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Chapter: Embedded Systems

Embedded Operating System

Chapter Structure: Objectives 1. Introduction 2. Basics 2.1 Tasks 2.2 Task States 3. Scheduler 3.1 Scheduling Points 3.2 Ready List 3.3 Idle task 4. Context Switch 5. Task Synchronization 6. Real Time Characteristic 7. Selection Process



Chapter Structure



1. Introduction

2. Basics

2.1 Tasks

2.2 Task States

3. Scheduler

3.1 Scheduling Points

3.2 Ready List

3.3 Idle task

4. Context Switch

5. Task Synchronization

6. Real Time Characteristic

7. Selection Process



After reading this chapter you will learn:

The basics of embedded Operating system with respect to


Task States

Scheduler with respect to:

Scheduling Points

Ready List

Idle task

Concept of Context Switch and Task Synchronization

          Real Time Characteristic of embedded operating system.


This chapter introduces the readers to the embedded operating system. Any operating system has a set of programs which are implemented through a set of tasks.


Every embedded system may not require an operating system. The requirement and complexity on an operating system depends on the functionality to be implemented by the embedded system.



2.1 Tasks

 Task is a piece of code or program that is separate from another task and can be executed independently of the other tasks.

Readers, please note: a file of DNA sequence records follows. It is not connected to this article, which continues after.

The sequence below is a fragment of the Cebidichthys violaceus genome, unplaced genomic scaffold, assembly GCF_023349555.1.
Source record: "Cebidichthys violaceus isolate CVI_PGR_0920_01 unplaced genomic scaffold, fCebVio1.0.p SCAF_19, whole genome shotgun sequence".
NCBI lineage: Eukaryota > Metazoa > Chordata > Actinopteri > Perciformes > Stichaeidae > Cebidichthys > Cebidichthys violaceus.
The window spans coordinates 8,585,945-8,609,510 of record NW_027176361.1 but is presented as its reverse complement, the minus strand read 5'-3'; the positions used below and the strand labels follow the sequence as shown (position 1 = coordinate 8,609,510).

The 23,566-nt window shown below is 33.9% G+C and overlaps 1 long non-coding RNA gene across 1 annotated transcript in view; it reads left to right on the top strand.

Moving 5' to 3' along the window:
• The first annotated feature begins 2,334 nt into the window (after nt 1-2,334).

In embedded systems, the operating system has to deal with a limited number of tasks depending on the functionality to be implemented in the embedded system.


Multiple tasks are not executed at the same time instead they are executed in pseudo parallel i.e. the tasks execute in turns as the use the processor.


From a multitasking point of view, executing multiple tasks is like a single book being read by multiple people, at a time only one person can read it and then take turns to read it. Different bookmarks may be used to help a reader identify where to resume reading next time.


An Operating System decides which task to execute in case there are multiple tasks to be executed. The operating system maintains information about every task and information about the state of each task.


The information about a task is recorded in a data structure called the task context. When a task is executing, it uses the processor and the registers available for all sorts of processing. When a task leaves the processor for another task to execute before it has finished its own, it should resume at a later time from where it stopped and not from the first instruction. This requires the information about the task with respect to the registers of the processor to be stored somewhere. This information is recorded in the task context.


A C++ version of a Task that holds all information needed by operating system is as follows:


class Task



Task(void (*function)(), Priority p, int stackSize);


TaskId id;

Context context;

TaskState state;

Priority priority;

int * pStack; Task * pNext;


void (*entryPoint)();



static TaskId nextId;



2.2 Task States

In an operation system there are always multiple tasks. At a time only one task can be executed. This means that there are other tasks which are waiting their turn to be executed.